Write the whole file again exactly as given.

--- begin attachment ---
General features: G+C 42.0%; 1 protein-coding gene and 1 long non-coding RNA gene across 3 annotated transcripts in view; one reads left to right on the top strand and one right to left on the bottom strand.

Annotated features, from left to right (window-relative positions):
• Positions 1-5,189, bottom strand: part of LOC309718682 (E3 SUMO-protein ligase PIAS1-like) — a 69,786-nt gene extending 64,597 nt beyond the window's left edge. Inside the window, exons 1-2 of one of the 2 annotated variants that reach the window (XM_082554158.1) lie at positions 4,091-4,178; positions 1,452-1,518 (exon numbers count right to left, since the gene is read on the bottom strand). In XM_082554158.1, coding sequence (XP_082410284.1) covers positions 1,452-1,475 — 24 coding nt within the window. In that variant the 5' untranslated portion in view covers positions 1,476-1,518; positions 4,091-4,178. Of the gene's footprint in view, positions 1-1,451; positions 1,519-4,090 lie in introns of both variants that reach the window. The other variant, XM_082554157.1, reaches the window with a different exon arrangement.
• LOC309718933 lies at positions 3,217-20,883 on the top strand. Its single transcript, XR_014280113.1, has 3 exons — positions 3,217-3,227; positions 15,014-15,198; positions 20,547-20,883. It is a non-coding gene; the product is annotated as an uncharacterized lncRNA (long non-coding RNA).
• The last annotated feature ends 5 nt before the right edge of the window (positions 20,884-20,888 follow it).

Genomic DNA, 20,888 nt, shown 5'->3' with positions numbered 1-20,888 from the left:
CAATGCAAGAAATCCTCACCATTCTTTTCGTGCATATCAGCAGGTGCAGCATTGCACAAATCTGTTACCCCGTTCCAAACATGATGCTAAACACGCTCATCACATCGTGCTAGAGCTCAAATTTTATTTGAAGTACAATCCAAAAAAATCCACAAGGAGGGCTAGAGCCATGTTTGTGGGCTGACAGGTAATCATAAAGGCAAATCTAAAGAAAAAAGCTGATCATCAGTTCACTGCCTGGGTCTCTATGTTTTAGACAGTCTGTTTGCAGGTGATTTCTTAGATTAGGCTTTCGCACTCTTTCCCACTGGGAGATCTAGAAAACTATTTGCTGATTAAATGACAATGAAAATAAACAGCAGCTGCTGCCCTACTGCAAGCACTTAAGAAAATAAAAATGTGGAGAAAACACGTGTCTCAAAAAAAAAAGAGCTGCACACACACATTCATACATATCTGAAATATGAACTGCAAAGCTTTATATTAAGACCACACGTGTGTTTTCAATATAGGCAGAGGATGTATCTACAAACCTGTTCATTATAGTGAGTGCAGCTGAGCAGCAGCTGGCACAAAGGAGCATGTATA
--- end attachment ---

General features: G+C 42.0%; 1 protein-coding gene and 1 long non-coding RNA gene across 3 annotated transcripts in view; one reads left to right on the top strand and one right to left on the bottom strand.

Annotated features, from left to right (window-relative positions):
• Positions 1-5,189, bottom strand: part of LOC309718682 (E3 SUMO-protein ligase PIAS1-like) — a 69,786-nt gene extending 64,597 nt beyond the window's left edge. Inside the window, exons 1-2 of one of the 2 annotated variants that reach the window (XM_082554158.1) lie at positions 4,091-4,178; positions 1,452-1,518 (exon numbers count right to left, since the gene is read on the bottom strand). In XM_082554158.1, coding sequence (XP_082410284.1) covers positions 1,452-1,475 — 24 coding nt within the window. In that variant the 5' untranslated portion in view covers positions 1,476-1,518; positions 4,091-4,178. Of the gene's footprint in view, positions 1-1,451; positions 1,519-4,090 lie in introns of both variants that reach the window. The other variant, XM_082554157.1, reaches the window with a different exon arrangement.
• LOC309718933 lies at positions 3,217-20,883 on the top strand. Its single transcript, XR_014280113.1, has 3 exons — positions 3,217-3,227; positions 15,014-15,198; positions 20,547-20,883. It is a non-coding gene; the product is annotated as an uncharacterized lncRNA (long non-coding RNA).
• The last annotated feature ends 5 nt before the right edge of the window (positions 20,884-20,888 follow it).

Genomic DNA, 20,888 nt, shown 5'->3' with positions numbered 1-20,888 from the left:
CAATGCAAGAAATCCTCACCATTCTTTTCGTGCATATCAGCAGGTGCAGCATTGCACAAATCTGTTACCCCGTTCCAAACATGATGCTAAACACGCTCATCACATCGTGCTAGAGCTCAAATTTTATTTGAAGTACAATCCAAAAAAATCCACAAGGAGGGCTAGAGCCATGTTTGTGGGCTGACAGGTAATCATAAAGGCAAATCTAAAGAAAAAAGCTGATCATCAGTTCACTGCCTGGGTCTCTATGTTTTAGACAGTCTGTTTGCAGGTGATTTCTTAGATTAGGCTTTCGCACTCTTTCCCACTGGGAGATCTAGAAAACTATTTGCTGATTAAATGACAATGAAAATAAACAGCAGCTGCTGCCCTACTGCAAGCACTTAAGAAAATAAAAATGTGGAGAAAACACGTGTCTCAAAAAAAAAAGAGCTGCACACACACATTCATACATATCTGAAATATGAACTGCAAAGCTTTATATTAAGACCACACGTGTGTTTTCAATATAGGCAGAGGATGTATCTACAAACCTGTTCATTATAGTGAGTGCAGCTGAGCAGCAGCTGGCACAAAGGAGCATGTATA